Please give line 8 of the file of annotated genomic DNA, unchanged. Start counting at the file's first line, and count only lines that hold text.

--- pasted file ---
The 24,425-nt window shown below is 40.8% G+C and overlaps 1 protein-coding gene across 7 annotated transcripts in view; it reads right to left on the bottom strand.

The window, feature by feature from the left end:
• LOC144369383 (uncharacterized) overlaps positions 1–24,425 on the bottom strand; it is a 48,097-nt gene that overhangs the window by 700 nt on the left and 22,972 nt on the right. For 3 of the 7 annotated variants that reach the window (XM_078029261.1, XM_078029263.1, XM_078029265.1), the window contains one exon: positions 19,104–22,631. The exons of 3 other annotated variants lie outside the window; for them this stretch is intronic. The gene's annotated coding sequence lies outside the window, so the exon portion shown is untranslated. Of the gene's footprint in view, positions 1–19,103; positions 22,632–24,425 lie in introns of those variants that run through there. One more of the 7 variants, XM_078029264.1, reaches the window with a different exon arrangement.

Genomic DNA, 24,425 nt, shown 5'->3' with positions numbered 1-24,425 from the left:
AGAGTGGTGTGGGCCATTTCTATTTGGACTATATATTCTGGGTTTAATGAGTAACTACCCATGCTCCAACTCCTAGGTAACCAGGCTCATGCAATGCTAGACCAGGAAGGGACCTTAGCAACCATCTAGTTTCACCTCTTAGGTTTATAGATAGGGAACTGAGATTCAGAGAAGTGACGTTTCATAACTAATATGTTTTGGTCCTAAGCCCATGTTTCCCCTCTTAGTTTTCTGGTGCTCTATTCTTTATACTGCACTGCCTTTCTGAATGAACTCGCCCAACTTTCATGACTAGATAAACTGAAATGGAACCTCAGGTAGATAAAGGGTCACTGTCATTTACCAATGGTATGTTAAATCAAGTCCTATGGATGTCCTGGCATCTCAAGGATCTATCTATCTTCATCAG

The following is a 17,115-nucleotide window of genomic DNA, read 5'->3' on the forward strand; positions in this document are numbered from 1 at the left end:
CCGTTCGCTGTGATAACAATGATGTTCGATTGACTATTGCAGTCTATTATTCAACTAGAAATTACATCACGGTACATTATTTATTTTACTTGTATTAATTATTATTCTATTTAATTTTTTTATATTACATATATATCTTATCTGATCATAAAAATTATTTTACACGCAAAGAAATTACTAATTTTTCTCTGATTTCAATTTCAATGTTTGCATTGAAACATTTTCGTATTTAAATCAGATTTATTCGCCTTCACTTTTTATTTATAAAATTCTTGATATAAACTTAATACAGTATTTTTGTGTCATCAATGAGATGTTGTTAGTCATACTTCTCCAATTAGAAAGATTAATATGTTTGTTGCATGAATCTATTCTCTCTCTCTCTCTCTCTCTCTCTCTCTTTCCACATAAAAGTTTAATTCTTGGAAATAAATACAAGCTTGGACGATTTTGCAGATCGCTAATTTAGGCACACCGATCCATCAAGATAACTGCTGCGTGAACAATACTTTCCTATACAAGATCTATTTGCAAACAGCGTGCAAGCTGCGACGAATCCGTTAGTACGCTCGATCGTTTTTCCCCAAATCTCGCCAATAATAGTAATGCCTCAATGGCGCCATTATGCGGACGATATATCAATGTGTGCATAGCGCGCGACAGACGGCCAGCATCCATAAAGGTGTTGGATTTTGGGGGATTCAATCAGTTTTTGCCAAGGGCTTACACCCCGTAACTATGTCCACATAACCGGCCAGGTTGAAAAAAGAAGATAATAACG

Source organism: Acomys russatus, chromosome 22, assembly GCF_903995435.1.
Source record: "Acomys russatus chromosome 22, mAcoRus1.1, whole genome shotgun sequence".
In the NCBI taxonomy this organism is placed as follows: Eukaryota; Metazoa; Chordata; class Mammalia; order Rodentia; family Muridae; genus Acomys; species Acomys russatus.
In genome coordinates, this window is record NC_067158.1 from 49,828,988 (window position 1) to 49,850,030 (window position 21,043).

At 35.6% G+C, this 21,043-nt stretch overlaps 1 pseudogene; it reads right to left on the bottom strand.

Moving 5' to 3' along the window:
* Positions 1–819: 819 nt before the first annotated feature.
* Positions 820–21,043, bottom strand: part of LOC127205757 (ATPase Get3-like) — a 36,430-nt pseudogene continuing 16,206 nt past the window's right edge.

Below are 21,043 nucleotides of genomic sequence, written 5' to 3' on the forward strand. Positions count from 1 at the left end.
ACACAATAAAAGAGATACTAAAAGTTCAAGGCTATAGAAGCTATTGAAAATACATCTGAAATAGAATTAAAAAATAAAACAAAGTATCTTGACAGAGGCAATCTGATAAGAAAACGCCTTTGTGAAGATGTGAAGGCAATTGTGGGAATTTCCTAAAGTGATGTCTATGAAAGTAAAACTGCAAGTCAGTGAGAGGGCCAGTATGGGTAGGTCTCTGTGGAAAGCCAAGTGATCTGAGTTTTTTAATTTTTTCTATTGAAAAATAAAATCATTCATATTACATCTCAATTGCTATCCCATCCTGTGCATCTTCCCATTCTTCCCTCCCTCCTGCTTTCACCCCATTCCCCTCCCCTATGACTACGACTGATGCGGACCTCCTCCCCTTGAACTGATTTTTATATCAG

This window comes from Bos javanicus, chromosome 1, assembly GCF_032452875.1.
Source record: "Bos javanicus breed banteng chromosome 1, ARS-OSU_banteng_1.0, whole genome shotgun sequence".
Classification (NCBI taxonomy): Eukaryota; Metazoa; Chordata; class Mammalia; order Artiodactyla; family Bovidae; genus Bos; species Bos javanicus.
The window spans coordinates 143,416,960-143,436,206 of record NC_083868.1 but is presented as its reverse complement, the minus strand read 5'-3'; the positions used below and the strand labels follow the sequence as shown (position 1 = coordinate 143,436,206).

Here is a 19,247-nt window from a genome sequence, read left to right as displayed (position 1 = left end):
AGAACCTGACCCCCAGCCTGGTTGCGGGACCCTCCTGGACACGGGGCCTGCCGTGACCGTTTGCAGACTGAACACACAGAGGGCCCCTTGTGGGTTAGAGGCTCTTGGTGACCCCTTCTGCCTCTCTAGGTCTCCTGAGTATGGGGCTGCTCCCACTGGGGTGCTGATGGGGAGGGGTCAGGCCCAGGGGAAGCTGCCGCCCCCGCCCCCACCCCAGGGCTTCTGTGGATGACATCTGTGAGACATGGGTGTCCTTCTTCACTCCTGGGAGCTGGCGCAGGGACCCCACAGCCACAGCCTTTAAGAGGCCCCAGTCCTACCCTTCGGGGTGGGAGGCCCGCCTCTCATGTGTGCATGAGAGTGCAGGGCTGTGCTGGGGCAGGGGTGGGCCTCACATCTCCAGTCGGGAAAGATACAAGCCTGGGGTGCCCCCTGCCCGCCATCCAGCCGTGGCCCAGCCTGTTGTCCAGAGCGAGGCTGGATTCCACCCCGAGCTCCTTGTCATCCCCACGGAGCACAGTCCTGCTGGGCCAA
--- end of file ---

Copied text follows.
Source organism: Acomys russatus, chromosome 22, assembly GCF_903995435.1.